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The Cape May Rips

by Clay Sutton

The Rips is an odd name, a strange title for a natural landmark - unless you're a fisherman or a birder.

For veteran Cape May birders, The Rips is an electrifying name, signifying one of the best birding spots not only in Cape May, but on the entire east coast.

The Rips are at land’s end, at the very tip of New Jersey and the Cape May peninsula. It is where land meets the sea, and more specifically, where the Delaware Bay meets the Atlantic Ocean.

The Tides

The Delaware Estuary is big, and a lot of water moves in and out of the Bay on the twice-a-day tides. Shoals, or sandbars, characterize the rips - sand deposited by the enormous tidal forces scouring the beaches and bay. The Rips is a series of powerful tidal currents.

On a calm day, from the Cape May Lewes Ferry, or even from land at Cape May Point State Park, you can see the “tide lines”, the energized moving waters meeting with less powerful, calmer eddies and backwaters.

Even on the calmest days, if the wind is against the tide, high standing waves form where deep waters hit shallows as current dumps water first up the slope, then down into the deep holes behind the shoals.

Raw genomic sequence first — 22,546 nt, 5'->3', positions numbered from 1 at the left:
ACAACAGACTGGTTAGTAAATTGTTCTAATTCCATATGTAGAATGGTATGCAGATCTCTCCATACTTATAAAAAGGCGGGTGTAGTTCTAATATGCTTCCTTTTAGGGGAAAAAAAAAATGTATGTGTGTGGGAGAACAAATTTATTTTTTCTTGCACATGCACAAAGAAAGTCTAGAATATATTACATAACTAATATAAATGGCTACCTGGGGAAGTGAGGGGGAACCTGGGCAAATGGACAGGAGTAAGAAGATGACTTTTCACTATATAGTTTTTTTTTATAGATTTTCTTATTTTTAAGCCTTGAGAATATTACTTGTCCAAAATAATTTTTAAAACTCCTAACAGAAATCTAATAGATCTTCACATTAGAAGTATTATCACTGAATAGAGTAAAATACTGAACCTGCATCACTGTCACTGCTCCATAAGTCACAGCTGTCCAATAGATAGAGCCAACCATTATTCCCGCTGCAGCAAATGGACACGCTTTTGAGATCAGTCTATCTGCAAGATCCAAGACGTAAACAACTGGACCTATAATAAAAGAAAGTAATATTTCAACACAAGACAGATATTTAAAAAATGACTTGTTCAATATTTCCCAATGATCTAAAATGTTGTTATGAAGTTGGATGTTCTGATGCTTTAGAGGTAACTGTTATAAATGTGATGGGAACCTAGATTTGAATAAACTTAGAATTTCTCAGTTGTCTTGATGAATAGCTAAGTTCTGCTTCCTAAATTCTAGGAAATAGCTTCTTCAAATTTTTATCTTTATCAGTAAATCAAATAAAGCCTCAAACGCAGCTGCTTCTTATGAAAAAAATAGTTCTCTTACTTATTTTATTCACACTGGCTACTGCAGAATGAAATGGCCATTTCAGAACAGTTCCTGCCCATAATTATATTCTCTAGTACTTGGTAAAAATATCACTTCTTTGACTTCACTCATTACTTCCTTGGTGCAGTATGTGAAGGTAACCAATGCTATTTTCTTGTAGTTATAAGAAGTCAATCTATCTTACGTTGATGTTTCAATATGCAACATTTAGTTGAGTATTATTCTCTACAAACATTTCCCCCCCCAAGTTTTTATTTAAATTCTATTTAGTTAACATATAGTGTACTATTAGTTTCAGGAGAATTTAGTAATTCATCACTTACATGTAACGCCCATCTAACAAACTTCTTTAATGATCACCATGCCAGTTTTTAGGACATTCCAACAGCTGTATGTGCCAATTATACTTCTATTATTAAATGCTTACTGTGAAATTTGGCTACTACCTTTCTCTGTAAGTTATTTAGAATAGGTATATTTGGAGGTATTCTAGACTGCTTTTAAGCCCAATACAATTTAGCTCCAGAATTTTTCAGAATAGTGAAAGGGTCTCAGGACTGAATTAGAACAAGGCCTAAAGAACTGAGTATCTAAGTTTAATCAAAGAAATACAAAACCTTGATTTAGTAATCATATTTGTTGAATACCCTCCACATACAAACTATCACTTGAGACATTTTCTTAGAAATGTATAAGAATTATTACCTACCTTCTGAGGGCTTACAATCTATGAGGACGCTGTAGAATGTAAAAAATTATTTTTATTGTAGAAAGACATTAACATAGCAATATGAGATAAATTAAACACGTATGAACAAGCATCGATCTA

Fishing the Rips

“Where land meets the sea” is apropos in more ways than one. Fisherman respectfully joke that they’re not fishing “close enough” to catch fish if they’re not bumping bottom once in a while, as the water goes from twenty feet deep to two in the length of a small boat.

It is a rippled sea bottom, with extensive series of holes and sandbars, and sometimes striped bass are packed in the holes like cordwood. Once in a while, fisherman get too close, and a high breaking wave fills the boat. Every season more than one boat "turns turtle" in The Rips - overturning sometimes, sadly, with disastrous results.

Fisherman love The Rips. It is a world-famous fishing spot, nearly year-round, as the strong currents sweep baitfish into the turmoil. Baitfish in turn attract gamefish - stripers, bluefish, weakfish (sea trout) and more. And most importantly for the naturalist, the baitfish bounty attracts predators beyond the bigger fish.